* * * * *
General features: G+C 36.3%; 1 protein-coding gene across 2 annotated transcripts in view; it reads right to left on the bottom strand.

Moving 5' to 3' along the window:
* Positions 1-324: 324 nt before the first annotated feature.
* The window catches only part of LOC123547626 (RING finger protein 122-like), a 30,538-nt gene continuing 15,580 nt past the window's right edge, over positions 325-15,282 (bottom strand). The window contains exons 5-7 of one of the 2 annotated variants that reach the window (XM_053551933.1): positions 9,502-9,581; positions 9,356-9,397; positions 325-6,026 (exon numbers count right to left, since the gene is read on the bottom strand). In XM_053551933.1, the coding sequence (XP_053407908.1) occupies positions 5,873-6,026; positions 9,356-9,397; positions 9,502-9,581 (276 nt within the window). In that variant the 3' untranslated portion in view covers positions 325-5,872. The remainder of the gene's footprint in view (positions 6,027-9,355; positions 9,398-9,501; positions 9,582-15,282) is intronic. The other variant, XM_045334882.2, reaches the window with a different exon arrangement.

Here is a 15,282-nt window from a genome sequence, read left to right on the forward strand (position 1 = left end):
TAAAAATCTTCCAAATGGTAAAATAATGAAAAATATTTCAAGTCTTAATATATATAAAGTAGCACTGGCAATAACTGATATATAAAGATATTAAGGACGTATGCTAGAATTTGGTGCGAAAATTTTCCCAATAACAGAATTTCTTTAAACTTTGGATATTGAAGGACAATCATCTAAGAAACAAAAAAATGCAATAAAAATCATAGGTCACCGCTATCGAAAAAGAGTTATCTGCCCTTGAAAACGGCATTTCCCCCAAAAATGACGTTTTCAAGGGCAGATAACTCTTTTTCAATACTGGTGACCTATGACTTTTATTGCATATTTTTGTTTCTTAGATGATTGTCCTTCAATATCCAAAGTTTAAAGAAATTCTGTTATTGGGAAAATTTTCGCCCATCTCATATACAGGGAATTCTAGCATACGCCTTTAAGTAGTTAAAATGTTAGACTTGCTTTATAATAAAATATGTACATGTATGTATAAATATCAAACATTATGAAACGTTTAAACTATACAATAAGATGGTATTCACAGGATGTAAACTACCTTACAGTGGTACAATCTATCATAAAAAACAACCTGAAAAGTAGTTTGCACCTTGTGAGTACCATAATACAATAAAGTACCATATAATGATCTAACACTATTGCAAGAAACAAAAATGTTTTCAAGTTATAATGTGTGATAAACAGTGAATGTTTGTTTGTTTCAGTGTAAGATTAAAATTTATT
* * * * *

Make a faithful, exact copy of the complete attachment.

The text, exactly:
General features: G+C 36.3%; 1 protein-coding gene across 2 annotated transcripts in view; it reads right to left on the bottom strand.

Moving 5' to 3' along the window:
* Positions 1-324: 324 nt before the first annotated feature.
* The window catches only part of LOC123547626 (RING finger protein 122-like), a 30,538-nt gene continuing 15,580 nt past the window's right edge, over positions 325-15,282 (bottom strand). The window contains exons 5-7 of one of the 2 annotated variants that reach the window (XM_053551933.1): positions 9,502-9,581; positions 9,356-9,397; positions 325-6,026 (exon numbers count right to left, since the gene is read on the bottom strand). In XM_053551933.1, the coding sequence (XP_053407908.1) occupies positions 5,873-6,026; positions 9,356-9,397; positions 9,502-9,581 (276 nt within the window). In that variant the 3' untranslated portion in view covers positions 325-5,872. The remainder of the gene's footprint in view (positions 6,027-9,355; positions 9,398-9,501; positions 9,582-15,282) is intronic. The other variant, XM_045334882.2, reaches the window with a different exon arrangement.

Here is a 15,282-nt window from a genome sequence, read left to right on the forward strand (position 1 = left end):
TAAAAATCTTCCAAATGGTAAAATAATGAAAAATATTTCAAGTCTTAATATATATAAAGTAGCACTGGCAATAACTGATATATAAAGATATTAAGGACGTATGCTAGAATTTGGTGCGAAAATTTTCCCAATAACAGAATTTCTTTAAACTTTGGATATTGAAGGACAATCATCTAAGAAACAAAAAAATGCAATAAAAATCATAGGTCACCGCTATCGAAAAAGAGTTATCTGCCCTTGAAAACGGCATTTCCCCCAAAAATGACGTTTTCAAGGGCAGATAACTCTTTTTCAATACTGGTGACCTATGACTTTTATTGCATATTTTTGTTTCTTAGATGATTGTCCTTCAATATCCAAAGTTTAAAGAAATTCTGTTATTGGGAAAATTTTCGCCCATCTCATATACAGGGAATTCTAGCATACGCCTTTAAGTAGTTAAAATGTTAGACTTGCTTTATAATAAAATATGTACATGTATGTATAAATATCAAACATTATGAAACGTTTAAACTATACAATAAGATGGTATTCACAGGATGTAAACTACCTTACAGTGGTACAATCTATCATAAAAAACAACCTGAAAAGTAGTTTGCACCTTGTGAGTACCATAATACAATAAAGTACCATATAATGATCTAACACTATTGCAAGAAACAAAAATGTTTTCAAGTTATAATGTGTGATAAACAGTGAATGTTTGTTTGTTTCAGTGTAAGATTAAAATTTATT